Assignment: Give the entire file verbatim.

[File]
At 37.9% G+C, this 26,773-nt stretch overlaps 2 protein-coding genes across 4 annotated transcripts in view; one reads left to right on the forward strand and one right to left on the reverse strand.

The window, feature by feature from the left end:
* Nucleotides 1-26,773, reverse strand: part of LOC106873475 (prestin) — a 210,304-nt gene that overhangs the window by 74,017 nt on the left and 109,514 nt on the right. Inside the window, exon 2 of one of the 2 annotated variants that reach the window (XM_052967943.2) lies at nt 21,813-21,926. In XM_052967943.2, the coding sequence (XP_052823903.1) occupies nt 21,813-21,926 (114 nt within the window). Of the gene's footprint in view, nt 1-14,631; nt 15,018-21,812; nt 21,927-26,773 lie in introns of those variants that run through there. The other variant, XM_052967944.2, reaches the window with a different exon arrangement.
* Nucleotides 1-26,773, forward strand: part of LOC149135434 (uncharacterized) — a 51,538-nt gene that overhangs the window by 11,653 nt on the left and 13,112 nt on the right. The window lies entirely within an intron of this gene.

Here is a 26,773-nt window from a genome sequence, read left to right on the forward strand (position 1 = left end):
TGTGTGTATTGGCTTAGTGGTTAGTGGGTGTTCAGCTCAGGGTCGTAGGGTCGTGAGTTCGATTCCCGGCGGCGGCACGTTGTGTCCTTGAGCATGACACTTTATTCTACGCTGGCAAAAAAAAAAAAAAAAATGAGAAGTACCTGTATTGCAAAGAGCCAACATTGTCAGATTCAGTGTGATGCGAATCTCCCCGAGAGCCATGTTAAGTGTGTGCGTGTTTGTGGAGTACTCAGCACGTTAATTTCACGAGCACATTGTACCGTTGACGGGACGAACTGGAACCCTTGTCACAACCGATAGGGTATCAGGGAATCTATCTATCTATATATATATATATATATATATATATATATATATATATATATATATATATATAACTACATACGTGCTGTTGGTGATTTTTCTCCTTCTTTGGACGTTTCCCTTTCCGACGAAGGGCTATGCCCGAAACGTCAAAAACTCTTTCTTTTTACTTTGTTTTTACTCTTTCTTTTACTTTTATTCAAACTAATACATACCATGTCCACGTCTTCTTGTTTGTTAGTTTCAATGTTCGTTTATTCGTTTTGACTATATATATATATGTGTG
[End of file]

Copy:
At 37.9% G+C, this 26,773-nt stretch overlaps 2 protein-coding genes across 4 annotated transcripts in view; one reads left to right on the forward strand and one right to left on the reverse strand.

The window, feature by feature from the left end:
* Nucleotides 1-26,773, reverse strand: part of LOC106873475 (prestin) — a 210,304-nt gene that overhangs the window by 74,017 nt on the left and 109,514 nt on the right. Inside the window, exon 2 of one of the 2 annotated variants that reach the window (XM_052967943.2) lies at nt 21,813-21,926. In XM_052967943.2, the coding sequence (XP_052823903.1) occupies nt 21,813-21,926 (114 nt within the window). Of the gene's footprint in view, nt 1-14,631; nt 15,018-21,812; nt 21,927-26,773 lie in introns of those variants that run through there. The other variant, XM_052967944.2, reaches the window with a different exon arrangement.
* Nucleotides 1-26,773, forward strand: part of LOC149135434 (uncharacterized) — a 51,538-nt gene that overhangs the window by 11,653 nt on the left and 13,112 nt on the right. The window lies entirely within an intron of this gene.

Here is a 26,773-nt window from a genome sequence, read left to right on the forward strand (position 1 = left end):
TGTGTGTATTGGCTTAGTGGTTAGTGGGTGTTCAGCTCAGGGTCGTAGGGTCGTGAGTTCGATTCCCGGCGGCGGCACGTTGTGTCCTTGAGCATGACACTTTATTCTACGCTGGCAAAAAAAAAAAAAAAAATGAGAAGTACCTGTATTGCAAAGAGCCAACATTGTCAGATTCAGTGTGATGCGAATCTCCCCGAGAGCCATGTTAAGTGTGTGCGTGTTTGTGGAGTACTCAGCACGTTAATTTCACGAGCACATTGTACCGTTGACGGGACGAACTGGAACCCTTGTCACAACCGATAGGGTATCAGGGAATCTATCTATCTATATATATATATATATATATATATATATATATATATATATATATATATATATAACTACATACGTGCTGTTGGTGATTTTTCTCCTTCTTTGGACGTTTCCCTTTCCGACGAAGGGCTATGCCCGAAACGTCAAAAACTCTTTCTTTTTACTTTGTTTTTACTCTTTCTTTTACTTTTATTCAAACTAATACATACCATGTCCACGTCTTCTTGTTTGTTAGTTTCAATGTTCGTTTATTCGTTTTGACTATATATATATATGTGTG